The other thing that struck me as sad, purely for my own selfish reasons, was the shroud of secrecy that covered her initial interactions and contacts with her birth parents. I have always said that we would love to be involved in Ava and Hannah’s search for their birth parents one day, that we would encourage it and love to be a part of their reunions. Reading Paula’s story made me realize that that is quite a selfish sentiment on my part. That while we can encourage and support their search, their reunions have nothing to do with us and we will very much be the outsiders interfering in a deeply personal, emotional reunion. That this is the part of the journey they will probably want to do on their own without their emotions and reactions being affected by the presence of their adoptive parents.
I’d love to have read more about how Paula’s relationship is with her adoptive parents now? Have they managed to heal, have they managed to rebuild the breaks in their communication and relationships? Perhaps a second book on the cards Paula?
I also loved how Paula ended her book, with a letter to her son. I think having children in itself is such a healing experience, irrespective of how one comes to be a parent. It gives us insight into our relationships with our own parents and understanding of the how’s and why’s of the choices they made as parents to us. Having a child, being a mom or a dad changes ones perspectives on life, it’s only once you’ve had a child that you can realize the depth and breadth of that undying love, that self sacrificing love for your child.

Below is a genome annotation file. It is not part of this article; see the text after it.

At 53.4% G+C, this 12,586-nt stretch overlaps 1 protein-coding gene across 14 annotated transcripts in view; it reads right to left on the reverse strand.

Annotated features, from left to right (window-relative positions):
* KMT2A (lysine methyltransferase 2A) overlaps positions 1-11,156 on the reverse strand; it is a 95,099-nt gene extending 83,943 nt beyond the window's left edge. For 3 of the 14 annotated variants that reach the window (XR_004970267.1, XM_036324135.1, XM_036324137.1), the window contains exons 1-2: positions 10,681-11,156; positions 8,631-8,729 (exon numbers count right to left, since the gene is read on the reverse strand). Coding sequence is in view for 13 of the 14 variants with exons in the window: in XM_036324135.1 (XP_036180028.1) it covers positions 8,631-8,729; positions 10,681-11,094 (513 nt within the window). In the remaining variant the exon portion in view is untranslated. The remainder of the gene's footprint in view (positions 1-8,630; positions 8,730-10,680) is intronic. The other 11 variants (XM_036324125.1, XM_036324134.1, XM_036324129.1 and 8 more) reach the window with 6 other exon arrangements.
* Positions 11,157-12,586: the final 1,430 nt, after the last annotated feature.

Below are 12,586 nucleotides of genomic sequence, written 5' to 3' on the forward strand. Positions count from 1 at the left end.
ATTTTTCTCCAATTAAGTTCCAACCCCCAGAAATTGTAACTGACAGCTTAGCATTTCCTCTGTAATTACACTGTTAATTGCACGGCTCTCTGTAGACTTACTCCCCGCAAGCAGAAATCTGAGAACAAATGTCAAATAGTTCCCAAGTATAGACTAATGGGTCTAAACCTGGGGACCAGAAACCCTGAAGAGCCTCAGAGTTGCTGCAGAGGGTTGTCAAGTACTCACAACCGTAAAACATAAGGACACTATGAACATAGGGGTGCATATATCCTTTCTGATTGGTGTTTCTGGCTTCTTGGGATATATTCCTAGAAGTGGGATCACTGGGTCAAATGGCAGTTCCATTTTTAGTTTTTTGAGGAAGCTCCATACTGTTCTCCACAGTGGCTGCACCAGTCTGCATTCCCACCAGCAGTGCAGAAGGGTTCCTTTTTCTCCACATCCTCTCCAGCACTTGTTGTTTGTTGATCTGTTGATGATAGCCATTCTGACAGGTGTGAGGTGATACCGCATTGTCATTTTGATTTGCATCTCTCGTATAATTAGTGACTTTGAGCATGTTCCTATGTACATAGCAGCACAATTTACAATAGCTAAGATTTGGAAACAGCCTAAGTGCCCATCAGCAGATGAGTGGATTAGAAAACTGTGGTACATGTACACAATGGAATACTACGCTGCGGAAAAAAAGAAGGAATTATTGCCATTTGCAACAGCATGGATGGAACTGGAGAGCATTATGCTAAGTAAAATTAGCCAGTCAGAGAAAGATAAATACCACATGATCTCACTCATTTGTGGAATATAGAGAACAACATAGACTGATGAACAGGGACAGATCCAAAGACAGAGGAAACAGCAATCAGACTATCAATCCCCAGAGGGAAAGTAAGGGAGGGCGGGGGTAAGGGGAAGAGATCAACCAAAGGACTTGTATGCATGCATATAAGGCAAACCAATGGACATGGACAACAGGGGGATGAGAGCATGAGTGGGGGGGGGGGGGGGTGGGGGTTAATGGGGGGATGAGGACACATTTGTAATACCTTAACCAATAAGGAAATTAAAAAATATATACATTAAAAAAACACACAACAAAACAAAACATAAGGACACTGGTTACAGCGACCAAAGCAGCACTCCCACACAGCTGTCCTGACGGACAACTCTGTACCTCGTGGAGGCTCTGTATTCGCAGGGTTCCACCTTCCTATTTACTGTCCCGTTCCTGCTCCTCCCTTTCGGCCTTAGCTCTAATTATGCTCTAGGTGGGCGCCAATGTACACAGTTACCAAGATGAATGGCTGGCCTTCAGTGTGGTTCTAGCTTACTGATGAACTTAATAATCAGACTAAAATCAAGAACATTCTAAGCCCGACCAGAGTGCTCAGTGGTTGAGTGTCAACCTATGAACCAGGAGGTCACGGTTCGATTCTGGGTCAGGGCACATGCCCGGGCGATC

This is in my opinion, a must read for all involved in the adoption process, as well as adoptive parents, adoptee’s and birth parents. One of the things I’ve often blogged about is how we went into our adoption journey blind to what the future may hold. We just wanted a child. It was only as our babies started growing up, into little people with thoughts, opinions and feelings all of their own that we began to get an inkling that there is a deep seated hurt, a primal wound, that would result in additional challenges in raising them. A hurt that we may not be able to fix just by loving them.
While adoption has changed much since the 1970″s, I feel this primal wound is the one area that adoption professionals still do not give enough air time or acknowledgement to. While so much is focused, in terms of birth parents and adoptive parents, on the relevant screening, matching and legalities, very little attention, if at all, is given to adoptive parents to help inform and arm them for the challenges they could face once their child becomes a teen and starts to struggle with identity, sense of self and the importance of genetic mirroring in that journey to well adjusted, self accepting adults. Paula’s book could/should play a key roll in helping all of us understand that process.
I give this book a solid 5 star rating as it was hugely insightful for me as an adoptive mother! And I’d encourage anyone who is involved in adoption in anyway, or forms part of the adoption triad in anyway, to read it, whether you be a birth parent, an adoptive parent or an adoptee.
You can buy your Kindle copy of the book here:
Or, if you don’t have a Kindle, find out where you can buy your book here: https://paulagruben.com/buythebook/